Teachers in front line against privatisation


By Mary Merkenich and Norrian Rundle

MELBOURNE — Australian Education Union (AEU) members at two state schools have taken action over moves to privatise state schools. Sandringham Secondary College and Blackburn High School are in the front line against the privatisation of the state school system.

At both schools, AEU members and many parents have campaigned against the schools becoming "self-governing". In self-governing schools, undemocratic school councils, and not the Victorian Department of Education (DOE), would be responsible for hiring and firing teachers and formulating the school's budget.

School councils are structured to allow places for only a small number of teachers and no AEU representatives. This is ludicrous, because teachers are trained in pedagogy and are involved in the day-to-day running of schools.

Self-governing schools can go bankrupt. Each school would be given a certain budget, and any shortfall for teachers, resources or programs would be its responsibility. If a school miscalculates and does not have enough funds to cover its costs, the DOE will not be responsible for helping it.

The incentives for schools to follow this path are a one-off extra $50,000 and the ability to use its funds in any way the school council sees fit. Additionally, a self-governing school can seek sponsorship from local businesses and companies. In another word: privatisation.

The motivation behind such moves is to have schools run like small businesses. Most people who know anything about education reject this. A state school system should be run to maximise the educational possibilities for all children and not for profit, or even to balance some accountant's books!

Minister for education Phil Gude has talked about business managers running schools instead of principals. If schools get sponsorship from companies, then the real directors of school programs may be McDonald's or some other financial investor.

In a bid to quell opposition, the DOE has promised that all teachers employed by the department will remain its employees and retain their current pay and entitlements. However, self-governing school councils will have the power to employ new staff on contracts on lower rates of pay and fewer entitlements.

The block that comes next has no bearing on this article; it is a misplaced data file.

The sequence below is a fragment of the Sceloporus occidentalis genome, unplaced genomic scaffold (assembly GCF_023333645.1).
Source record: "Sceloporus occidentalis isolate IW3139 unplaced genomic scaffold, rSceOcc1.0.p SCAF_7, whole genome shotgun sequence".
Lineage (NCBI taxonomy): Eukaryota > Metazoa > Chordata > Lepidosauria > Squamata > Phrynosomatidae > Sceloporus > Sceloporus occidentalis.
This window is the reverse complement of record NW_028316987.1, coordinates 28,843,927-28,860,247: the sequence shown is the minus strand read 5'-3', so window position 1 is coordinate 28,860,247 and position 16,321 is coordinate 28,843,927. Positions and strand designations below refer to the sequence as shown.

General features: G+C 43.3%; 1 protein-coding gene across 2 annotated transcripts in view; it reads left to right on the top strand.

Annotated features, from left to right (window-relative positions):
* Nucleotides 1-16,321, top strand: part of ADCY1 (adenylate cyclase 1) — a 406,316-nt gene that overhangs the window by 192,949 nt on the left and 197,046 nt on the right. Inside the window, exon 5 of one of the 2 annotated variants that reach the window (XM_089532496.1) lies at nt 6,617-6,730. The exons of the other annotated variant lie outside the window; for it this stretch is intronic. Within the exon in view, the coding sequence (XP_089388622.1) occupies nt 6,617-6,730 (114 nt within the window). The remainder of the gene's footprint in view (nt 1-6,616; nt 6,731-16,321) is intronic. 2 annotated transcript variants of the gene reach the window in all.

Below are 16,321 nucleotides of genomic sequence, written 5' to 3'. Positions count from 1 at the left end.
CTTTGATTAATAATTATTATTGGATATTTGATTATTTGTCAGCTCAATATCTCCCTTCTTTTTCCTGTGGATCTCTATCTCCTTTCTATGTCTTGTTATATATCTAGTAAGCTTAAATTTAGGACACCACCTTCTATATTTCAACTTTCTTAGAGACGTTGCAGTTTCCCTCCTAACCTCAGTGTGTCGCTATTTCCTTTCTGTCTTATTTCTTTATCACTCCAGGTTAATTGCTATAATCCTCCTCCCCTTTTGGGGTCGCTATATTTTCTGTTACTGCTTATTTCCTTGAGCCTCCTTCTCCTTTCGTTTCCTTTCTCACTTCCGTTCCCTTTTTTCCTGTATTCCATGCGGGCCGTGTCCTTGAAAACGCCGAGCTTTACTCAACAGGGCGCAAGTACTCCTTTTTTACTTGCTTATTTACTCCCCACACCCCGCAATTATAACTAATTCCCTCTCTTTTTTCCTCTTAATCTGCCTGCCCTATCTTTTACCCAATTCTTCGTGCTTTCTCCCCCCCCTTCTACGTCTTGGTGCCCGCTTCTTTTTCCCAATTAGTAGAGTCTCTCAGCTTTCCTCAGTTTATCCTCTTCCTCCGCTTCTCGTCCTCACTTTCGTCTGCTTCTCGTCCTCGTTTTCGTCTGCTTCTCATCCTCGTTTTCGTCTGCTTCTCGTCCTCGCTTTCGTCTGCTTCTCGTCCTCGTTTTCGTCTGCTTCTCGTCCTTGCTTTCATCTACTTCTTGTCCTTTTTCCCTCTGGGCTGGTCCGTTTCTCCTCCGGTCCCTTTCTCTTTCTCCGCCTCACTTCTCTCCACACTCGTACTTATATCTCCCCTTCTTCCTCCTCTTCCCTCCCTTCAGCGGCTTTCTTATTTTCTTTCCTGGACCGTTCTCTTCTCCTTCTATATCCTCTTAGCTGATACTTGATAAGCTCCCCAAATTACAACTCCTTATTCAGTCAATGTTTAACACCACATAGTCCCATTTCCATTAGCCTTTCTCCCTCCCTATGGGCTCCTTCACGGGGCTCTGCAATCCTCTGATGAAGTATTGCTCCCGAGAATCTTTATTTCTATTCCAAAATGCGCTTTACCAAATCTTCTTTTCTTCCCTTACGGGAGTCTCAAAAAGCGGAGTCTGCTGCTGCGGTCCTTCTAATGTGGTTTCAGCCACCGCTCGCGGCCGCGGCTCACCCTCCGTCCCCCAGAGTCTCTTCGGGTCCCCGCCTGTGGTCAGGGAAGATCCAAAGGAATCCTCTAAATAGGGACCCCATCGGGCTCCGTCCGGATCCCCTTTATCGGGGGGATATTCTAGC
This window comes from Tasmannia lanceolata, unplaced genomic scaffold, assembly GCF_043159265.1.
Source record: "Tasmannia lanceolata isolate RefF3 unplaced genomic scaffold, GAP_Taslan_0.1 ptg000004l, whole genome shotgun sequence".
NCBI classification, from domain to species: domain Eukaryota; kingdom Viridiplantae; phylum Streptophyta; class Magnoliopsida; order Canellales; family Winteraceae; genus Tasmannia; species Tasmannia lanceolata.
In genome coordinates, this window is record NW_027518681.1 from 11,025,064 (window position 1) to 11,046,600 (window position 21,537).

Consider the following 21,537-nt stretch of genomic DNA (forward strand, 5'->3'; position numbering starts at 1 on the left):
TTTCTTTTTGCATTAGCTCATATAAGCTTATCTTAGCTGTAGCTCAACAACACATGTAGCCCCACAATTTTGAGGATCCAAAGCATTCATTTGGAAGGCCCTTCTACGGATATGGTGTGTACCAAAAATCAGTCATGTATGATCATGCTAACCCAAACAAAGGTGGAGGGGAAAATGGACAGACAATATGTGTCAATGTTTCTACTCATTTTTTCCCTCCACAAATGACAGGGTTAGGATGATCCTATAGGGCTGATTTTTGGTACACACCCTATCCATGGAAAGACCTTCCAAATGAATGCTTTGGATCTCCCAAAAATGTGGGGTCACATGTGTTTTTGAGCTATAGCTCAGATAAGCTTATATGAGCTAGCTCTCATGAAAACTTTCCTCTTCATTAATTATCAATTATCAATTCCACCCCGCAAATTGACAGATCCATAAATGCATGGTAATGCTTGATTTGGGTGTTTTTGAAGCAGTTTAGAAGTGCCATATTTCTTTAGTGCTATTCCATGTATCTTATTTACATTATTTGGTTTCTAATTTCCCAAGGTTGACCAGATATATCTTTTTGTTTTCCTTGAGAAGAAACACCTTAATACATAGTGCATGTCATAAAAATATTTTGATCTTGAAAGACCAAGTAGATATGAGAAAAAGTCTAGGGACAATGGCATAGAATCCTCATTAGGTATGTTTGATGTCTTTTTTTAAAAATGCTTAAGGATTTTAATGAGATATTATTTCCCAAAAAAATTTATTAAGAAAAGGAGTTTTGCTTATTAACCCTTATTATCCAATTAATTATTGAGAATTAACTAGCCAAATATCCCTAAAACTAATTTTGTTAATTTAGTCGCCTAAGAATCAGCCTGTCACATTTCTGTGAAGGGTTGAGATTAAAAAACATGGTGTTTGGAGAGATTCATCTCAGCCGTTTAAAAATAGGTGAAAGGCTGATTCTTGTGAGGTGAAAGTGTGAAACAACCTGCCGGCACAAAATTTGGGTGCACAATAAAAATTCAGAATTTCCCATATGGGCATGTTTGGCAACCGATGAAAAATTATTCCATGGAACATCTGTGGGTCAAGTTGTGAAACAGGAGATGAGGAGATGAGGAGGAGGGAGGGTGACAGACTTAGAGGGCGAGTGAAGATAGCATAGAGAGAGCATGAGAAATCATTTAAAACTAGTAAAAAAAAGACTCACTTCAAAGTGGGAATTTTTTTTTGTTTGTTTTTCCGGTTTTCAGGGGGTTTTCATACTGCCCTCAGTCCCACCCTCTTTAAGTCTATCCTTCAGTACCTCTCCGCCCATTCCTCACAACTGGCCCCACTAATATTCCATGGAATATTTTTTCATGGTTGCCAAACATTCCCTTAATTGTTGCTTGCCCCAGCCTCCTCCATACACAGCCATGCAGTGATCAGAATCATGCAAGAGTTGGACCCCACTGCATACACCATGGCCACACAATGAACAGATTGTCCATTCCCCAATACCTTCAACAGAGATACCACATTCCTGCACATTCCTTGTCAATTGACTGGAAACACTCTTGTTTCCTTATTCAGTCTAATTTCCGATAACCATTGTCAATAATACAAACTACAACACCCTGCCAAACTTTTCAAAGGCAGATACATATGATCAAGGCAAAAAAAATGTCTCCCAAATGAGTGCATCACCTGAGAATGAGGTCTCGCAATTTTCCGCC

Experience in England shows that school councils overwhelming hire young teachers, because they are cheaper. This means that schools would have two classes of teachers working side by side. As older teachers leave the service, contract teaching would become the norm.

At Sandringham Secondary College and Blackburn High, there was little consultation with the local communities about the decision by the schools to become self-governing. As a result, AEU members struck with the support of large numbers of parents. Gude described them as an "ALP rent a crowd".

Forty AEU members at Blackburn High, in Melbourne's eastern suburbs, began their strike on June 7. Parents strongly supported the actions of teachers, issuing media releases, organising public protest meetings, attending the picket line and collecting signatures demanding that the school council defer its decision and consult the school community. Seven of the schools' contract teachers are supporting the action.

The Victorian Trades Hall Council supported the teachers, and other unions joined the picket line.

At Sandringham Secondary College, in Melbourne's south-eastern suburbs, teachers struck for half a day on June 16. This is to be followed by 90-minute stoppages over six days.

The two school councils are digging in their heels and, with the backing of the Victorian state government, will not be easily be defeated. Unfortunately, the AEU leadership has left the two schools fight the battles on their own. The union leadership seems to be relying on the parents and other unions to fight, under the formula of a "community campaign". All AEU members should be called upon to support the workers at the two schools.

The two schools, and others where councils have raised the idea of "self-governance", are in Melbourne's more affluent suburbs. Principals and some school council members believe their schools can gain lucrative sponsorships. In the western suburbs, most principals are opposed because they know that the chances of getting adequate funds through sponsorships are slim.

Self-governance will exacerbate the differences between schools. The danger of self-governance is serious. The AEU leadership must take it seriously and begin a serious and effective industrial campaign to defeat it.